On the Hunger Games trilogy
Mythology and Music in Panem
By V. Arrow
The Hunger Games wears its Roman allusions on its sleeve, from the name Panem (Latin for bread, from the phrase panem et circenses or “bread and circuses”) and the Roman gladiatorial system discussed previously to the names of its Capitol citizens, which allude to figures in Roman history, particularly those included in Shakespeare’s interpretation of Julius Caesar. However, although the majority of the allusions in the trilogy hail from the history of Rome, other historical and cultural practices make significant contributions to Panem’s narrative mythos. Greek mythology and American folktale and oral tradition play a role in the Hunger Games series as well.
One of the most enduring–or at least most famous–Greek myths is the story of Theseus slaying the Minotaur. In one version of the tale, King Minos of Crete, having waged and won a war against the Athenians, demands as victor that, every seven or nine years (depending on the version of the myth), seven Athenian boys and seven Athenian girls were to be sent to his palace, as tribute, to be devoured by the Minotaur.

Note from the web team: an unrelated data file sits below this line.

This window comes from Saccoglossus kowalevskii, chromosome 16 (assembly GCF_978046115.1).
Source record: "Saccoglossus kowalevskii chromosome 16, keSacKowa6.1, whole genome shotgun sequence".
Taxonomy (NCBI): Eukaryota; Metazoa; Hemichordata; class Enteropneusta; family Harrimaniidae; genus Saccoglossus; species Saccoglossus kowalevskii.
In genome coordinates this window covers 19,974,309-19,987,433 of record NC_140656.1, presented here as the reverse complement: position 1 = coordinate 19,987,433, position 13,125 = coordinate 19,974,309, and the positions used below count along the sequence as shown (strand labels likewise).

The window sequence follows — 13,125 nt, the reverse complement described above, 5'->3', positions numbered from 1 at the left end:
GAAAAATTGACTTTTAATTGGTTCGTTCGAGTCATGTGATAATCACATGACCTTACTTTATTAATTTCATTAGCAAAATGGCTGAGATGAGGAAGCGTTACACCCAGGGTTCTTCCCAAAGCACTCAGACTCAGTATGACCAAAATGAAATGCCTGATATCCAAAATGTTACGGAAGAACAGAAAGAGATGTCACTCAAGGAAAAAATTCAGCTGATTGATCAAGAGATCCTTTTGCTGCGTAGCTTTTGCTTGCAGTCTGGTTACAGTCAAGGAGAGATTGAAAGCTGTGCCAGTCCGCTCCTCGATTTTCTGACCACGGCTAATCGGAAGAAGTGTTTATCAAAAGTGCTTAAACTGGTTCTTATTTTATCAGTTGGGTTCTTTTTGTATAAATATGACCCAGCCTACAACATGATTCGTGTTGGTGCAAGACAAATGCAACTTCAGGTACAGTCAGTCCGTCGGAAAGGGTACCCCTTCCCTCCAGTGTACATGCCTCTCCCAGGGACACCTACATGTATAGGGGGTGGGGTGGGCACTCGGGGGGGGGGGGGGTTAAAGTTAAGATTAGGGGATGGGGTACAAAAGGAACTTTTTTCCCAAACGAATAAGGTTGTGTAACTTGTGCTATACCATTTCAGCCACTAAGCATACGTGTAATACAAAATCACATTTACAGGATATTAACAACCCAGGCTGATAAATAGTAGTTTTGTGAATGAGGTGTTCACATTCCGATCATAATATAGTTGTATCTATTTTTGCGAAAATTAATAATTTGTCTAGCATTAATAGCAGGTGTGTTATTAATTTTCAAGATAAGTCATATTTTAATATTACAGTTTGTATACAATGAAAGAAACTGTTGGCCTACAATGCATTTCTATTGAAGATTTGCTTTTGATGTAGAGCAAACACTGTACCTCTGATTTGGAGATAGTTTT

. . . Sound familiar?
Theseus, like Katniss–and the Careers–volunteers himself to take the place of one of the youths in order to enter the labyrinth and slay the minotaur, and thereby ends the reign of tyranny. In fact, Suzanne Collins told School Library Journal in 2010, just before Mockingjay’s release, that “Theseus and the Minotaur is the classical setup for where The Hunger Games begins, you know, with the tale of Minos in …